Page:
“X-Men” movies have always been about strength in numbers, finding family where others might just see freaks.
That formula has stayed consistent even with the “stand-alone” Wolverine flicks (which really just mean our favorite mutant teaming up with new allies), and even with the franchise’s first decidedly adult foray in 2016 with Deadpool, as the Merc with a Mouth seeks the help of Colossus and Negasonic Teenage Warhead.
But with “Logan,” the majority of the spotlight shines on Hugh Jackman’s alter ego, providing X-Men fans with an examination of the character 17 years in the making that is as complex as anything we’ve seen so far from the franchise, and perhaps the superhero genre as a whole.
Oh, and yes, there’s blood. Buckets and buckets of it to make up for what seems like 10 movies’ worth of carnage that was still trying to appeal to 10-year-old fans.
Director James Mangold takes care to make sure that the movie’s (much) more mature aesthetic manifests itself in more than just claws ripping endless waves of cronies to shreds. “Logan” also deals with some of the darkest themes of the series, making the so-called isolated and lonely experience of being a mutant at Professor Xavier’s school come off as a paradise.
There, teenage mutants are learning to control their powers by grown-ups who have come to terms with their constant struggle of being different from humanity. In “Logan,” children even younger than those at Xavier’s are making ends meet on their own, trying to survive while being hunted down by humans an age when mutants aren’t born so much as they are manufactured.
That’s the case of the young Laura when she eventually crosses paths with an old and grumpier than usual Logan, hiding out in the borderlands of southern Texas where he doesn’t have to worry about anyone that he doesn’t seem to care about anyway.
That even extends to his care of an old Charles Xavier, who is in a much more vulnerable state than we’ve ever seen him, and who seems to have given up on trying to convince Logan that he is meant to be more than the monster he was bred to be.
The duo reside with another mutant caretaker, passing the days with seemingly no end goal save to wait for their own bodies and mutant genes to wear out on them, until Laura gives them one more mission to embark on.
Jackman has stated that this turn as Wolverine is his last, and if that turns out to be the case, he delivers a powerfully nuanced and emotional performance that allows for insight into his character in ways we’ve never seen before. It’s easy to forget about Logan’s internal plight in other X-Men flicks when he’s fighting for something much grander than getting over his own existential crisis, but “Logan” forces you to contemplate the type of person someone becomes when they’ve become used to enduring through violence and rage.
Patrick Stewart also shines as the debilitated Xavier that has some of the best lines of the movie (whoever knew the professor could be this profane?), and Laura is quietly affecting in a largely dialogue-less role.
“Logan” certainly feels much more like a drama than a traditional superhero flick, one which successfully proves that deeper explorations of the genre’s characters and their motives can make for entertaining films, despite this one’s pacing issues. There aren’t any flashy effects, the villains aren’t of a supernatural nature and the world, or what’s left of it, doesn’t necessarily need saving.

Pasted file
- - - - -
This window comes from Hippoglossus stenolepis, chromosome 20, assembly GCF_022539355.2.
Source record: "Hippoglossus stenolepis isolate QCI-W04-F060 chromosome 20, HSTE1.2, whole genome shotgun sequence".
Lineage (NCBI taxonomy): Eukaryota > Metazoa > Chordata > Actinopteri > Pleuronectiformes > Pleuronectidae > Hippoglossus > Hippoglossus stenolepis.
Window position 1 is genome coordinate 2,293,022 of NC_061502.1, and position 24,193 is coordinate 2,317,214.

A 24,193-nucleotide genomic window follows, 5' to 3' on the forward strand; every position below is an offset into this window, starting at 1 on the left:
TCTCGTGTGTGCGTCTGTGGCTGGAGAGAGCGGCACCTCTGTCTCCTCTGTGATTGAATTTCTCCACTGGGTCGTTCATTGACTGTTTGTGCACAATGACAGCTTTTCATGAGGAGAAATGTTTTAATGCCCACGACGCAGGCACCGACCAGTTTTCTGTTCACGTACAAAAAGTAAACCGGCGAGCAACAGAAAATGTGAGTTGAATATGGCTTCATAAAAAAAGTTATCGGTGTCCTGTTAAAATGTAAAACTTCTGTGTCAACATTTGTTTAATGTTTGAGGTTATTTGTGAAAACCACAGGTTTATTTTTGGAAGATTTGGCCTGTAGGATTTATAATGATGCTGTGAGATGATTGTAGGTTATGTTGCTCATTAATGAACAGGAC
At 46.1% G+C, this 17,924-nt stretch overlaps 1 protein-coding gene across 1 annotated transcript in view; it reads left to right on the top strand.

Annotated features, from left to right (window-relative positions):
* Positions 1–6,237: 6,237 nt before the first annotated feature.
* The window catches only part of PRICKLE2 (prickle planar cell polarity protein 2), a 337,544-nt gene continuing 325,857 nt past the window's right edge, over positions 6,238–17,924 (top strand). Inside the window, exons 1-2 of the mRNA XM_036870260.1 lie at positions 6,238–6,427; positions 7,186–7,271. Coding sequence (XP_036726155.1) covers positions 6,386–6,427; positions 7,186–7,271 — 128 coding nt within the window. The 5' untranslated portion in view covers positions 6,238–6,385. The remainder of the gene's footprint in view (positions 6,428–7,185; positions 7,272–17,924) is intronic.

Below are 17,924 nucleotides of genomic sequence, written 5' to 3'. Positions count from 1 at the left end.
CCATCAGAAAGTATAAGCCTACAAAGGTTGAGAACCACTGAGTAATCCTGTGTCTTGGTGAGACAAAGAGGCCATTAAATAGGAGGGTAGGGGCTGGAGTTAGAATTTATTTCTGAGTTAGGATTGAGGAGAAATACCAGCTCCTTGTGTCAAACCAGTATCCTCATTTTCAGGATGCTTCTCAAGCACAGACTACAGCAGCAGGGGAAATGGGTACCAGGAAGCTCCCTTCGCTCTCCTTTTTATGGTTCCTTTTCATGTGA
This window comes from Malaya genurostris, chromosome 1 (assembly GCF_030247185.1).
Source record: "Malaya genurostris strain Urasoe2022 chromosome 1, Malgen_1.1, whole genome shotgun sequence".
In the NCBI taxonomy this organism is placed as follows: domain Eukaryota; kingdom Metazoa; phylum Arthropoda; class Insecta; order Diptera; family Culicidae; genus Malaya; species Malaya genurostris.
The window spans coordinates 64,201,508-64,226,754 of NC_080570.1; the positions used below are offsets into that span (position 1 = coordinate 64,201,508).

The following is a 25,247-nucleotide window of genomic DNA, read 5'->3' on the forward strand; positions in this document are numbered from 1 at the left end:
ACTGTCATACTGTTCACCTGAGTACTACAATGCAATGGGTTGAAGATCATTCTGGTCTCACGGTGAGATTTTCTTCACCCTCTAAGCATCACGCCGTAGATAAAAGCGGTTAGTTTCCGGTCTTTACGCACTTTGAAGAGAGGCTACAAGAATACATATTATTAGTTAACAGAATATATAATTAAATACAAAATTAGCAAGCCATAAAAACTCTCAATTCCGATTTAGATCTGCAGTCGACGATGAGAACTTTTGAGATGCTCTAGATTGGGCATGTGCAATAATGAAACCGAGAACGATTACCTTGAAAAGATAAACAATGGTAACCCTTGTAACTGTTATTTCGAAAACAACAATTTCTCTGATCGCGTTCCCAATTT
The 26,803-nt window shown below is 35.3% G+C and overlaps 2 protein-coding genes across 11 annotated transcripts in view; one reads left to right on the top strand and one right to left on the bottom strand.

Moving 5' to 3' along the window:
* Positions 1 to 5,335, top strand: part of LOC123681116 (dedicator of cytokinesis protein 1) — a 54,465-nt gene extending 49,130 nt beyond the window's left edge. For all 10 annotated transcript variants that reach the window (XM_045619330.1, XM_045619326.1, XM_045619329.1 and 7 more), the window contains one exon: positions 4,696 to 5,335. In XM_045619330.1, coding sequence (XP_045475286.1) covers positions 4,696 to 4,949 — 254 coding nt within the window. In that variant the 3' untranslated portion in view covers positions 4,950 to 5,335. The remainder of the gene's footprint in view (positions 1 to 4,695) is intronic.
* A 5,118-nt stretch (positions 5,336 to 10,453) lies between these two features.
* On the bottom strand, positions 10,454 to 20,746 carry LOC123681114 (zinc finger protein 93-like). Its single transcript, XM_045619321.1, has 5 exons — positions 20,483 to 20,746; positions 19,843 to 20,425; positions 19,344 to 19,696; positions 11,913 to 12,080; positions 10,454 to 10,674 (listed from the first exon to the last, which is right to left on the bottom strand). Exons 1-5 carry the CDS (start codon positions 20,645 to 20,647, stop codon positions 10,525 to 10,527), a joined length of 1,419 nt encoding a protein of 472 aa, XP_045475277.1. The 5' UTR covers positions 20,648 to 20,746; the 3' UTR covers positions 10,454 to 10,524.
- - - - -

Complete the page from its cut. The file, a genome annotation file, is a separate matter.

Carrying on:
However, the fact that Mangold makes character exploration the focus of “Logan” doesn’t mean it’s truly groundbreaking in any way; it simply takes a different narrative route than other superhero movies, albeit one that transcends the genre’s tropes. “Logan” is bold and brutal, but in many ways we only feel like we’re seeing something totally fresh because it’s the first such intimate foray in, or out of, the genre.
The most interesting thing that Mangold’s script delves into is Logan’s strained relationship with his rage and his efforts to control it. Jackman effectively portrays the struggles that Logan must live with in balancing that rage and using it in small doses, before taking the leap and releasing for the good of someone other than himself.
You never got the sense that that was a problem with previous “X-Men” films, but here it represents his internal journey.
Despite focusing more on the character and how he sees the world rather than how the world sees mutants (of which there are only a handful left in the not-so-distant future of the film), “Logan” by many accounts is very standard fare. The script does right by Jackman’s devotion the character, but very little else is there to intrigue us for the film’s 2 hours and 15-minute runtime.
There’s certainly brutal and bloody violence, but that gets to be heavy-handed at some points. The road-trip-across-America is bogged down by some questionable character choices, and with most of the movie’s most interesting backstory — the “how the hell did we get to where we are?” — Mangold wrongfully chooses to tease instead of explain fully.
As far as diverging from the straight-and-narrow path that today’s endless stream of superhero films are released from, “Logan” is a welcome step in the right direction at showing the storytelling possibilities of heroes we’ve come to know and love, but it’s just a start.
Deep introspection of one of those heroes that moviegoers have grown attacked to means showing sides of that character we never really thought about exploring, but by “Logan’s” end, we haven’t really learned anything new about him. We just see him in his darkest and most dreary state. For some reason, that’s enough for Mangold, when it isn’t for the audience.
“Logan” is rated R for strong brutal violence and language throughout, and for brief nudity
Starring: Hugh Jackman, Patrick Stewart, Dafne Keen, Boyd Holbrook
Directed by James Mangold